Sleep might be the only time of day we aren't bombarded with advertisements, but dreams could be the next marketing frontier for brands.
Modern technologies that blur the human-machine boundary — generative AI, chip implants, and computerized wearables to name a few — are signaling a future that’s more wholesome than pop culture predicted. But before we get into the why, it’s important as cultural strategists to first dig into the tensions behind this hot take.
The thought of merging artificial and human intelligence often triggers a deeply programmed fear of the end of humankind altogether, and classic pop culture machine-takeover-apocalypse hits like The Terminator and The Matrix are well-engrained in the collective conscience. But intelligent tech is no longer a science fiction fantasy. Modern science is diving further into the reality of chip implantation as Elon Musk’s Neuralink brain-chipping tech just received FDA clearance for clinical trials in late Spring. And Jennifer Lopez recently consented to Virgin Voyages using her AI likeness in their latest campaign, “Jen AI,” ushering in a new era of marketing and entertainment. Today’s fictional narratives and conspiracy theories have matured to a state of Cyborg Panic, and shows like Apple TV+’s Severance and Netflix’s Black Mirror are quick to capitalize on the resulting fears of entrapment and control.
Despite these tensions, we’re spotting cultural signals that suggest cyborgification may actually be leading us to find a deeper sense of humanity and connection. This is an evolution of our trend Wholesomely Human, where people turn to feel-good content to celebrate the joyful and connective experiences of everyday life. AI-generated memes and videos are uniting us around dumb humor, and the possibilities within artist-machine collaboration are inspiring breakthroughs in music and art performance.
United by Dumb Humor: Cyborg Style
The Upright Citizen Brigade’s Improv Training Manual Truth in Comedy proclaims, “The truth is funny. Honest discovery, observation, and reaction is better than contrived invention.”1 But with increasing sociopolitical polarization, it’s growing more difficult for Americans to rally around the same humor. What is “true” for one person is often different for the next. But generative AI gives us something unique: a third-party (and non-human) observation of ourselves.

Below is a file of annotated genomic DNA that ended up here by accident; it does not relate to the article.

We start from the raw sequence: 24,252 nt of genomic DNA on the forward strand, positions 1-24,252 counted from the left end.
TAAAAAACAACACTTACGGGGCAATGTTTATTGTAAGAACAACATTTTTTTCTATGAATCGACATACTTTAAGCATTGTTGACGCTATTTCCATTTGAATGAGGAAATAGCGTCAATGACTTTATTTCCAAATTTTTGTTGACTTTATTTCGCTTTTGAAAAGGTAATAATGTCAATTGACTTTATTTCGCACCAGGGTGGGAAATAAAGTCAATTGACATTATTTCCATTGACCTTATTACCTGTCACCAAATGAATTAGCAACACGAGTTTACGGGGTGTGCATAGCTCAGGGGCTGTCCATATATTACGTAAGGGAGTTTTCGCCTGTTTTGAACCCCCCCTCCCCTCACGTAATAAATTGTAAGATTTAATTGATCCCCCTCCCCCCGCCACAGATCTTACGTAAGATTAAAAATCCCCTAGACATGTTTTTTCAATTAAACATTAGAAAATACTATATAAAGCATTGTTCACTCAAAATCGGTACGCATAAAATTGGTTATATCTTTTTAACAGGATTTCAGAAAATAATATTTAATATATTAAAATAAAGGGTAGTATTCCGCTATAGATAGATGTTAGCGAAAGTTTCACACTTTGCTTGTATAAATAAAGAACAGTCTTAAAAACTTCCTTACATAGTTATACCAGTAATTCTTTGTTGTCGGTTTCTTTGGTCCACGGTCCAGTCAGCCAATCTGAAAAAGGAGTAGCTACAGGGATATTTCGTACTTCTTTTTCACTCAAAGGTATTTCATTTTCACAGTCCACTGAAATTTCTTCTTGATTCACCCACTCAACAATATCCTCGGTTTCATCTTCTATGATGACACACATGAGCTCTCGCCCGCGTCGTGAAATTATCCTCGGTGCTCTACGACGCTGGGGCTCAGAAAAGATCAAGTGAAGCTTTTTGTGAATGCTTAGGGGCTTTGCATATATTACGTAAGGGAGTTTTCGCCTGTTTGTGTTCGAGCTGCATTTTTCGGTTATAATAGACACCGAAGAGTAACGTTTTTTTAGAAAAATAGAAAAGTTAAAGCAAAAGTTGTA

From AI’s awkward portrayal of hands to celebrity images like Will Smith eating plates of spaghetti and the Pope in a high-fashion puffer jacket, we’re finding a new kind of humor that revels in the lighter side of machine intelligence. Collaborative memes and videos made by man and AI are flooding the internet, prompting what The New York Times dubbed “The Funposting Zone” — the intersection of machine stupidity and human intelligence alongside the intersection of machine intelligence and human stupidity. The absurd, viral, share-worthy content is giving us a reason to lower our swords and laugh at ourselves in the face of massive change.
A Cyborg Symphony
Groundbreaking artists and musicians are playing with Web3 and Artificial Intelligence to connect more deeply with fans and showcase how “organic” the marriage between man and machine can be. Musician Imogen Heap has long used synthetic technology and looping systems to create hauntingly beautiful, layered sounds. But the origin of her signature sound isn’t just high tech, it comes from her own choreographed hand movements via computer-connected Mi.Mu gloves. Her 2019 NPR Tiny Desk concert and glove demonstration has recently made viral rounds on TikTok, with a nine-part series amassing nearly 12M views.
Turkish artist Memo Akten’s years-long Distributed Consciousness project aims to demonstrate the interconnectedness of technology, humanity and consciousness. Beginning as a 256-piece series of AI-generated NFTs of colorful underwater creatures, Akten encoded Chat GPT-3-prompted poetic verses inside the pixels of each image, collectively forming a manifesto on themes like biological and artificial intelligence, evolution, phenomenology, ecological awareness, and climate change. The project is now on view as an immersive audio-visual installation at the Australian Centre for the Moving Image in Melbourne through June 2024.
WHAT IT MEANS FOR BRANDS
Brands can leverage cyborgification to unite their users and fanbases in surprisingly wholesome ways. Here’s how.
- Meme the Scene: A streaming entertainment brand can partner with an AI art generator like Midjourney to let fans create absurd AI-interpreted memes of their favorite scenes from a new series or movie with a sponsored free trial. To integrate this into the streaming experience, give people the option to co-view the content alongside a pop-up window that incorporates the memes in real time.
- Sports Symphony: Sporting events are already full of camaraderie and collective excitement, but AI can make this experience even more connected and share-worthy. A professional sports brand could use AI to capture the sounds and scenes of the game to produce a one-of-a-kind anthem, synthesizing sounds in real-time into a “crowdsourced” song that patrons can download and share on social. Imagine an AI performance of the Superbowl at Halftime created on the fly using sounds from the crowd and players – alongside pop icon performances, of course.
1 Truth in Comedy, Del Close, Charna Halpern, and Kim “Howard” Johnson; 1994